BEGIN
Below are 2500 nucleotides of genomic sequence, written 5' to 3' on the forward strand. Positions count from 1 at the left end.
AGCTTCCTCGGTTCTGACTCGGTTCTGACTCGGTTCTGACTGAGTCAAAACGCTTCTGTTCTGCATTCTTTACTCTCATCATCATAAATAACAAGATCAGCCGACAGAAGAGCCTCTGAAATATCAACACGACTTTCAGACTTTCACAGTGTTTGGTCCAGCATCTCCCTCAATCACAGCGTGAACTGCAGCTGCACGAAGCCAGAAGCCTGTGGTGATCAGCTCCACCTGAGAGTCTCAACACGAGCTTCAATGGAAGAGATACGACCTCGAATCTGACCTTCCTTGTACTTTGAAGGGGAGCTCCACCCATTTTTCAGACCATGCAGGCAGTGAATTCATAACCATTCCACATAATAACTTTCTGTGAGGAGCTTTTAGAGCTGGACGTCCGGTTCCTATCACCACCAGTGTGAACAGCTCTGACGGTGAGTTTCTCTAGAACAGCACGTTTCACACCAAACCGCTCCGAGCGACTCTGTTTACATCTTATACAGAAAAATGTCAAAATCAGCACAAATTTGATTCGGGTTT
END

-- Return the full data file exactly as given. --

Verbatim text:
Below are 2500 nucleotides of genomic sequence, written 5' to 3' on the forward strand. Positions count from 1 at the left end.
AGCTTCCTCGGTTCTGACTCGGTTCTGACTCGGTTCTGACTGAGTCAAAACGCTTCTGTTCTGCATTCTTTACTCTCATCATCATAAATAACAAGATCAGCCGACAGAAGAGCCTCTGAAATATCAACACGACTTTCAGACTTTCACAGTGTTTGGTCCAGCATCTCCCTCAATCACAGCGTGAACTGCAGCTGCACGAAGCCAGAAGCCTGTGGTGATCAGCTCCACCTGAGAGTCTCAACACGAGCTTCAATGGAAGAGATACGACCTCGAATCTGACCTTCCTTGTACTTTGAAGGGGAGCTCCACCCATTTTTCAGACCATGCAGGCAGTGAATTCATAACCATTCCACATAATAACTTTCTGTGAGGAGCTTTTAGAGCTGGACGTCCGGTTCCTATCACCACCAGTGTGAACAGCTCTGACGGTGAGTTTCTCTAGAACAGCACGTTTCACACCAAACCGCTCCGAGCGACTCTGTTTACATCTTATACAGAAAAATGTCAAAATCAGCACAAATTTGATTCGGGTTT